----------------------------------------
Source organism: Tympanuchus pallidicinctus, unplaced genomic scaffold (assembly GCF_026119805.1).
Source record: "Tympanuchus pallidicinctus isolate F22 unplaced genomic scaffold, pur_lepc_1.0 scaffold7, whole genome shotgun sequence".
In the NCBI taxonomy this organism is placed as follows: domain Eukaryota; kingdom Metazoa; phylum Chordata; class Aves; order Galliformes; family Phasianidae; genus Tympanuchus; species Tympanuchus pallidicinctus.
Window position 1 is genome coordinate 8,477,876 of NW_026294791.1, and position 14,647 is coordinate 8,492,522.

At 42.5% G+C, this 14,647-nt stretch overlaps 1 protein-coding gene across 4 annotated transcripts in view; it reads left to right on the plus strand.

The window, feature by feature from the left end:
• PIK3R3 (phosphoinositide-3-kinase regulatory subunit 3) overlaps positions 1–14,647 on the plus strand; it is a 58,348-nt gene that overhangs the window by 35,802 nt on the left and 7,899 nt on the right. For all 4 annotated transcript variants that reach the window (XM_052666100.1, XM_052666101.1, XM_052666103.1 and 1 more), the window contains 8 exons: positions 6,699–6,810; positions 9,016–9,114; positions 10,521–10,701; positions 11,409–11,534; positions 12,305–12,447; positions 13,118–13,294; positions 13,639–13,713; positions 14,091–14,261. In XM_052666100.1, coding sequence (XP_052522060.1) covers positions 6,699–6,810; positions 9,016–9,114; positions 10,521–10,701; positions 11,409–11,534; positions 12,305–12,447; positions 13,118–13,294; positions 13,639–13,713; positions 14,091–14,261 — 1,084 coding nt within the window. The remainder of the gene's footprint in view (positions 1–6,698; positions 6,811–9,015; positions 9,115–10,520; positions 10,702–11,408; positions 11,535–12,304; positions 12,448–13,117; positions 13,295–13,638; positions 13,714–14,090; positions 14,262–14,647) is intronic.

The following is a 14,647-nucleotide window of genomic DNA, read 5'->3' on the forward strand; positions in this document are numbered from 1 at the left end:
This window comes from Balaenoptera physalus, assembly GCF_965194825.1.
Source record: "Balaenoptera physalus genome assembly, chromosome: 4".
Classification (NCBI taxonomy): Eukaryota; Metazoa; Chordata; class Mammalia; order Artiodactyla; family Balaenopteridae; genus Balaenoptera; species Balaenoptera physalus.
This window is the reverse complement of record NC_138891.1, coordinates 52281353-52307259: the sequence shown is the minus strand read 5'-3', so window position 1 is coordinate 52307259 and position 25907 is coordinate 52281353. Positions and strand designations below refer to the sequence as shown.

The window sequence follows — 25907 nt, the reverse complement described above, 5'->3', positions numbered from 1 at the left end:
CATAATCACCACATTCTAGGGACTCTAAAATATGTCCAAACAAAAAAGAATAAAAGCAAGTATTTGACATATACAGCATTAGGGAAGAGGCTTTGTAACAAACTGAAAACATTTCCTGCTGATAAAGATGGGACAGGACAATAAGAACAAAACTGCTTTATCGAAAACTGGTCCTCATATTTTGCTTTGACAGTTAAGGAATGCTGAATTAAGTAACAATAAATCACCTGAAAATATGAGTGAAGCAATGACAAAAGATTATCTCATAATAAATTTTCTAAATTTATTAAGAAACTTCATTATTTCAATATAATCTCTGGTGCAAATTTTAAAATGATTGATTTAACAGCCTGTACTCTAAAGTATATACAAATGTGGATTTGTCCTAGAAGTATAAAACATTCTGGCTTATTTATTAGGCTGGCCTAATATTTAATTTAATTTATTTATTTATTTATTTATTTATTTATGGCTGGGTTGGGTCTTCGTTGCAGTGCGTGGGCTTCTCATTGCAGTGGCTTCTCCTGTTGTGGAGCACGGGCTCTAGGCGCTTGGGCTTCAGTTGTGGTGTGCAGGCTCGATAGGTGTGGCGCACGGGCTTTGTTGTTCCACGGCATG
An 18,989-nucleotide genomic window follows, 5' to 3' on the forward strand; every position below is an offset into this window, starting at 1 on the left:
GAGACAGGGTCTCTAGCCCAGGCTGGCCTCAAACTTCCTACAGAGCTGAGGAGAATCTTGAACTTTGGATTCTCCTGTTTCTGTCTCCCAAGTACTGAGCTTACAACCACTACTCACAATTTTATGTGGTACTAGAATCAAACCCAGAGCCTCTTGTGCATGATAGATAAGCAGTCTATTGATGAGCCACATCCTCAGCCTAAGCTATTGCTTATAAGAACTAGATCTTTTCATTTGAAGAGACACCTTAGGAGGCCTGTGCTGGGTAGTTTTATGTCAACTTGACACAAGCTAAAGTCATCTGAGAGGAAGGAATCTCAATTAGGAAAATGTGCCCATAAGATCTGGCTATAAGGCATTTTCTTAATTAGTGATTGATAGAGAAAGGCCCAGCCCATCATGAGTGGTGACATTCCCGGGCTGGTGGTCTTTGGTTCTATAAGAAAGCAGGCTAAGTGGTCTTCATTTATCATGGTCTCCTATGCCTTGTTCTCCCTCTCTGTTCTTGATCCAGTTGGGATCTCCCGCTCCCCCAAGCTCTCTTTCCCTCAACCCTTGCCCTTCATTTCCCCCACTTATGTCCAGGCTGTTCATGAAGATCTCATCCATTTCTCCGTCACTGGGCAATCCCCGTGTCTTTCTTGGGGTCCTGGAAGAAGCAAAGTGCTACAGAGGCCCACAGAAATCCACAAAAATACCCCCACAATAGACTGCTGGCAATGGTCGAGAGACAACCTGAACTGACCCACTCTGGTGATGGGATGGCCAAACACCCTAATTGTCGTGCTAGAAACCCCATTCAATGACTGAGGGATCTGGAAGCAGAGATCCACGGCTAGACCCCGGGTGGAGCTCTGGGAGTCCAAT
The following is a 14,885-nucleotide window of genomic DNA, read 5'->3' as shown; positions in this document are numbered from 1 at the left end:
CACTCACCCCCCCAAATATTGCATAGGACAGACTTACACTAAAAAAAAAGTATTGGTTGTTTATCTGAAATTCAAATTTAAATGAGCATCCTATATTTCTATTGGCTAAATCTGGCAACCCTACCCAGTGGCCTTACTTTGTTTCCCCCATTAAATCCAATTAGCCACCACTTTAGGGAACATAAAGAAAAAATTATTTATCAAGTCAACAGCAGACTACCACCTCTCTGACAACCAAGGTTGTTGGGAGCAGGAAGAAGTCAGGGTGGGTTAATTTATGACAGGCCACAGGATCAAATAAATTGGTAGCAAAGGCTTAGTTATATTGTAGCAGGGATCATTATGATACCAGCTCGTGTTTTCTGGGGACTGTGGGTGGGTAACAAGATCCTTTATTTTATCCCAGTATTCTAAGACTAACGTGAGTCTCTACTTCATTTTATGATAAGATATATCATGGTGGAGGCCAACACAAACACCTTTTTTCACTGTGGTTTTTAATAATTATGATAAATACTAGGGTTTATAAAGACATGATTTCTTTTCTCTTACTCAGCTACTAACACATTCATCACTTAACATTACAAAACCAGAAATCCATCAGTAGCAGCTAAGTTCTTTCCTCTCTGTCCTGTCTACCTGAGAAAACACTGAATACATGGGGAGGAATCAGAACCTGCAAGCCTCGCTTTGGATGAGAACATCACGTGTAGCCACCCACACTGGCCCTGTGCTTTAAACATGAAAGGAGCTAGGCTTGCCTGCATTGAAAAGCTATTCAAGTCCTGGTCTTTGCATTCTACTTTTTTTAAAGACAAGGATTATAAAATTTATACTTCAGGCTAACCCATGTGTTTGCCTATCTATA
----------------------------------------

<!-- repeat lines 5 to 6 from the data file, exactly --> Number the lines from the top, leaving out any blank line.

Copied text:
At 42.5% G+C, this 14,647-nt stretch overlaps 1 protein-coding gene across 4 annotated transcripts in view; it reads left to right on the plus strand.

The window, feature by feature from the left end: